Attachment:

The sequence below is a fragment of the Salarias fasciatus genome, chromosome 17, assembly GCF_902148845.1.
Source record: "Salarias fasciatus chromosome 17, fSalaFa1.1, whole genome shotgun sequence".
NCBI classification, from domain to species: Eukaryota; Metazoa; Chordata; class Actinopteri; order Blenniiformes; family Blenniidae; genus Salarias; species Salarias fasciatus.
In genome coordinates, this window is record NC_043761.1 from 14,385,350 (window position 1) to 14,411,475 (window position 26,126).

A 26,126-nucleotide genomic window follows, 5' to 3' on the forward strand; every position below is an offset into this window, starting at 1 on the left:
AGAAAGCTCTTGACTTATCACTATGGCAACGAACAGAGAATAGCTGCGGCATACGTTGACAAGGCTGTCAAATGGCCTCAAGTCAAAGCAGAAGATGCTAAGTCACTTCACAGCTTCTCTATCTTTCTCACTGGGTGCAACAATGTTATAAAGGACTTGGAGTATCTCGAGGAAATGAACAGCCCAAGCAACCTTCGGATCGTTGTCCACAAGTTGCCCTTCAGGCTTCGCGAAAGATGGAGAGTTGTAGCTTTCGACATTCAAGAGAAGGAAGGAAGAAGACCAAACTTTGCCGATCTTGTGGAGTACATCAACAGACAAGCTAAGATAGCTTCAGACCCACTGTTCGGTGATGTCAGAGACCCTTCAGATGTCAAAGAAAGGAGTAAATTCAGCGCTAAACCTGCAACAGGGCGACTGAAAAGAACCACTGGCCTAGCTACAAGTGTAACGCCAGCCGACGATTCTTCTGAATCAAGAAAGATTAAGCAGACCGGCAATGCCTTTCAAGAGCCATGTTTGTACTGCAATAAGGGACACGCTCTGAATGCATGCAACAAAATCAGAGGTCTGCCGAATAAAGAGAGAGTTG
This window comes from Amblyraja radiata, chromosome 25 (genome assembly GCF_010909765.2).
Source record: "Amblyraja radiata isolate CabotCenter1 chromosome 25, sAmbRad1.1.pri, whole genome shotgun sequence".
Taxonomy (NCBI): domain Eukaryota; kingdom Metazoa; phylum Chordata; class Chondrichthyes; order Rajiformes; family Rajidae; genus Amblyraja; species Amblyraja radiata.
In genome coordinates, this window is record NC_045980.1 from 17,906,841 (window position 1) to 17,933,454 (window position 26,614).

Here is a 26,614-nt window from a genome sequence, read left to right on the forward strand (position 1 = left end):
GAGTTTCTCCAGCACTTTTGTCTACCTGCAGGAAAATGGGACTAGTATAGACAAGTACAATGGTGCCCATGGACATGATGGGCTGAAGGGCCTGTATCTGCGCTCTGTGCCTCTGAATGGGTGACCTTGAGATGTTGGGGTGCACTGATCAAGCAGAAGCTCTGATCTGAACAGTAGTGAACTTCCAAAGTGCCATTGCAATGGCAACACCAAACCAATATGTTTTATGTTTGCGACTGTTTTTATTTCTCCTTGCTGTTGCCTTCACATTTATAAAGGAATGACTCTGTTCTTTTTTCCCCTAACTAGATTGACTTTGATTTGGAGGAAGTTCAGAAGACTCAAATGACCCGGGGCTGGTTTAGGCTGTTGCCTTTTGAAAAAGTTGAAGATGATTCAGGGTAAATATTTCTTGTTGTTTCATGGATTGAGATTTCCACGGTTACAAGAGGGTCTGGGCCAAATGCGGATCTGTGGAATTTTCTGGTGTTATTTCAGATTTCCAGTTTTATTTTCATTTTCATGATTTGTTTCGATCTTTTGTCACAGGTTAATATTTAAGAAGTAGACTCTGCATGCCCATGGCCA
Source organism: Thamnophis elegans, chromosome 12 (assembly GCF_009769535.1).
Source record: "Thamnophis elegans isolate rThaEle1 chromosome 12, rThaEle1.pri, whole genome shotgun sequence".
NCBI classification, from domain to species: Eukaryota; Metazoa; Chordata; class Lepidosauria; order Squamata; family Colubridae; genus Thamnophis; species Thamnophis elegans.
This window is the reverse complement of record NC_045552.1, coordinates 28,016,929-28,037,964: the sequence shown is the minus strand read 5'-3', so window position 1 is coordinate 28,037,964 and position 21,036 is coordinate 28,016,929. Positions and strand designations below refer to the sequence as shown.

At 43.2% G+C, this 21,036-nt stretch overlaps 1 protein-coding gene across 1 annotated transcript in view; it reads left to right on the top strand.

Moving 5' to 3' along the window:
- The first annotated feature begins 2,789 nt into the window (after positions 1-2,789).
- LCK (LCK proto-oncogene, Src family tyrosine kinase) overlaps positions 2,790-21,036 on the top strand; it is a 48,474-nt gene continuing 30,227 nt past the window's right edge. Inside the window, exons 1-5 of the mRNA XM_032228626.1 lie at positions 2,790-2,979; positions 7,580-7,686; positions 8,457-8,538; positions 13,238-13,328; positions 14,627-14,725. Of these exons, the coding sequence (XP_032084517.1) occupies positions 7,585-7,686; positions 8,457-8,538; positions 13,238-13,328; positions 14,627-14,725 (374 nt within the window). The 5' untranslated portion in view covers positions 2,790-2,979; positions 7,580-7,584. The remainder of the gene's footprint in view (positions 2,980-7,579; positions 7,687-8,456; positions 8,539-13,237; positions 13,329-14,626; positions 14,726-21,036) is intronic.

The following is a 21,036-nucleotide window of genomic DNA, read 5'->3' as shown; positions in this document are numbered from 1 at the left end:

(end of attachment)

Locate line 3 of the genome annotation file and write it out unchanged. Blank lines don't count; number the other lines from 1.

NCBI classification, from domain to species: Eukaryota; Metazoa; Chordata; class Actinopteri; order Blenniiformes; family Blenniidae; genus Salarias; species Salarias fasciatus.